Is there an association between migraine and type 2 diabetes in women?
In this study of 74 247 women in a French national cohort, a lower risk of type 2 diabetes was observed in women with active migraine. We also found a linear decrease of migraine prevalence long before and a plateau long after type 2 diabetes diagnosis.
These results may suggest a potential role of both hyperglycemia and hyperinsulinism on migraine occurrence.
Little is known about the associations between migraine and type 2 diabetes and the temporality of the association between these 2 diseases.
To evaluate the association between migraine and type 2 diabetes incidence as well as the evolution of the prevalence of active migraine before and after type 2 diabetes diagnosis.
Design, Setting, and Participants
We used data from the E3N cohort study, a French prospective population-based study initiated in 1990 on a cohort of women born between 1925 and 1950. The E3N study participants are insured by a health insurance plan that mostly covers teachers. From the eligible women in the E3N study, we included those who completed the 2002 follow-up questionnaire with information available on migraine. We then excluded prevalent cases of type 2 diabetes, leaving a final sample of women who were followed up between 2004 and 2014. All potential occurrences of type 2 diabetes were identified through a drug reimbursement database. Statistical analyses were performed in March 2018.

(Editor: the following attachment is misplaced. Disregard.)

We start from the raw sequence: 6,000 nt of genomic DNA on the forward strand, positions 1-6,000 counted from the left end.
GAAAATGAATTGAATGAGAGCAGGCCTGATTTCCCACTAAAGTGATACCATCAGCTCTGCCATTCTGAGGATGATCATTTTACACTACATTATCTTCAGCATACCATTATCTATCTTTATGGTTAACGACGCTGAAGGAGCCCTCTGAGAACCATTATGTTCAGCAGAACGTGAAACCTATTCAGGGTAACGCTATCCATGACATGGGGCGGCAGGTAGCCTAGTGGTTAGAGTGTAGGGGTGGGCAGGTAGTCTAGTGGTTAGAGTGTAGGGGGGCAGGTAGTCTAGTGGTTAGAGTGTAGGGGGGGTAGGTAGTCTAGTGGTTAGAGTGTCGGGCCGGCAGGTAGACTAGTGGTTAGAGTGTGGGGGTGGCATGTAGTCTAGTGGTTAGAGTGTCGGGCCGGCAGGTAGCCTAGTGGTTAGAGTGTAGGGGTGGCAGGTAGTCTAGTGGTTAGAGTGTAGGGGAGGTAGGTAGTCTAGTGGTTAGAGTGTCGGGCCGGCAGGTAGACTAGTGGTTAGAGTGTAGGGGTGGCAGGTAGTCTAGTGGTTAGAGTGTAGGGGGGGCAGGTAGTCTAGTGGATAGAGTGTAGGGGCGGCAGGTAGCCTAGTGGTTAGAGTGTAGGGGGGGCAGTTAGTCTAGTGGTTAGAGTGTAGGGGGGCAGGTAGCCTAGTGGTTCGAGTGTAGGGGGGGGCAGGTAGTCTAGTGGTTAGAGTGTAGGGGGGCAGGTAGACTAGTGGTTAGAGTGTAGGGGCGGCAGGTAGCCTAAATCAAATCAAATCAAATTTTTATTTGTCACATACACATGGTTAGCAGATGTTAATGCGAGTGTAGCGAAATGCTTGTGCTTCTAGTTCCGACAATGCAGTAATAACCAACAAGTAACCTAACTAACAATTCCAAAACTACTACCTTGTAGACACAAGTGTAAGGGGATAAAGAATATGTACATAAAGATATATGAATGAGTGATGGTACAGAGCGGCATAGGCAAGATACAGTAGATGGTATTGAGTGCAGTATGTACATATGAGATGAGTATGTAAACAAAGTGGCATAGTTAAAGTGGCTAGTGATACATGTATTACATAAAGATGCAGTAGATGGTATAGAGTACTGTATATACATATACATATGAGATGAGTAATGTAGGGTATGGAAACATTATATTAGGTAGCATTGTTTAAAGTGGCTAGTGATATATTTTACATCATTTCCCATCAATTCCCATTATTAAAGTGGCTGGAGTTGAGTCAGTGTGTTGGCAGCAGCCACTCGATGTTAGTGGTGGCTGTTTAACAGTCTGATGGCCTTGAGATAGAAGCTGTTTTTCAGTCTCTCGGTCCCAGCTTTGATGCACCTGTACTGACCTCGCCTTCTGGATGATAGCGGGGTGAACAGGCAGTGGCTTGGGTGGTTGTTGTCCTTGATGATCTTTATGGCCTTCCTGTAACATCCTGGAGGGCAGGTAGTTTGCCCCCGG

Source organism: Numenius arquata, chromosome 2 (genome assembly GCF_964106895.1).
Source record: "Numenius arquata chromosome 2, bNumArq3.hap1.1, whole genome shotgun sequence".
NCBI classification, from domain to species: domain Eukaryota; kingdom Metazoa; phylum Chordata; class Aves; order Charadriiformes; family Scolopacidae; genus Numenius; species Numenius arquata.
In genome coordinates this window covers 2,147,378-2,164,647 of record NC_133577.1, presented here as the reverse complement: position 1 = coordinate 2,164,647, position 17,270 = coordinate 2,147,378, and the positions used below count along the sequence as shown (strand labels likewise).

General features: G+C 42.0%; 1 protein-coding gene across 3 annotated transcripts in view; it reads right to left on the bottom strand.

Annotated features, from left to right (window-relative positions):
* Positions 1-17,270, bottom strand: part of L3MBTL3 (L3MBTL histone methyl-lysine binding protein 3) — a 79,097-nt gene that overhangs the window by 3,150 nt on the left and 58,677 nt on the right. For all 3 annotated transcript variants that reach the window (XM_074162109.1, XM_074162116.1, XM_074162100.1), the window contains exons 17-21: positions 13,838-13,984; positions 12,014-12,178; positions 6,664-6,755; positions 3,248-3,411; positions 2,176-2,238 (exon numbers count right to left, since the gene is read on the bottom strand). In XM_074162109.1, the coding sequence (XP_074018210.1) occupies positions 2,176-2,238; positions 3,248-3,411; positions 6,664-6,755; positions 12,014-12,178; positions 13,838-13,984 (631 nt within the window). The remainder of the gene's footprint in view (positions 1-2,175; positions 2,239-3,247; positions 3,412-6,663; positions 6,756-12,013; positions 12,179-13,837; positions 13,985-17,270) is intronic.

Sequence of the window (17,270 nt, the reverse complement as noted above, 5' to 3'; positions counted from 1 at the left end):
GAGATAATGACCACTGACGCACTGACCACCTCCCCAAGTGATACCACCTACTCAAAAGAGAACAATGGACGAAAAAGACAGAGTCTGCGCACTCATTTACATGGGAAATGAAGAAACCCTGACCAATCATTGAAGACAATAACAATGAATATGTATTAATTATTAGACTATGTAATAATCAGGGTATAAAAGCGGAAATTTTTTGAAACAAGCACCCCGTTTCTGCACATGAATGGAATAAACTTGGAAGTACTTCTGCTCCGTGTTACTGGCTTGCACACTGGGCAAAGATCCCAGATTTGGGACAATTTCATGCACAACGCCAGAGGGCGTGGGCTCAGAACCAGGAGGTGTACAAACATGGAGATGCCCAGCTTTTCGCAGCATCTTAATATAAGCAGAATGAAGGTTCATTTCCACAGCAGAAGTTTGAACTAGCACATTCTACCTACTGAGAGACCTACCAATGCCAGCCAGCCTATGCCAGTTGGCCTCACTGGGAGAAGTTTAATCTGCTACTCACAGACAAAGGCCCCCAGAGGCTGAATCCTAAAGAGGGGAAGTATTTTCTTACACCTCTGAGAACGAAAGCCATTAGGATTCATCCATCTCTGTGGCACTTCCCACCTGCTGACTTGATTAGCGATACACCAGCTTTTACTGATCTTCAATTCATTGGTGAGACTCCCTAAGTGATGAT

Self-reported migraine occurrence.
Main Outcomes and Measures
Pharmacologically treated type 2 diabetes.
From the 98 995 women in the study, 76 403 women completed the 2002 follow-up survey. Of these, 2156 were excluded because they had type 2 diabetes, leaving 74 247 women. Participants had a mean (SD) age of 61 (6) years at baseline, and all were free of type 2 diabetes. During 10 years of follow-up, 2372 incident type 2 diabetes cases occurred. A lower risk of type 2 diabetes was observed for women with active migraine compared with women with no migraine history (univariate hazard ratio, 0.80 [95% CI, 0.67-0.96], multivariable-adjusted hazard ratio, 0.70 [95% CI, 0.58-0.85]). We also observed a linear decrease in active migraine prevalence from 22% (95% CI, 16%-27%) to 11% (95% CI, 10%-12%) during the 24 years prior to diabetes diagnosis, after adjustment for potential type 2 diabetes risk factors. A plateau of migraine prevalence around 11% was then observed for 22 years after diagnosis.
Conclusions and Relevance
We observed a lower risk of developing type 2 diabetes for women with active migraine and a decrease in active migraine prevalence prior to diabetes diagnosis. Further targeted research should focus on understanding the mechanisms involved in explaining these findings.
Fagherazzi G, El Fatouhi D, Fournier A, et al. Associations Between Migraine and Type 2 Diabetes in Women: Findings From the E3N Cohort Study. JAMA Neurol. Published online December 17, 201876(3):257–263. doi:10.1001/jamaneurol.2018.3960
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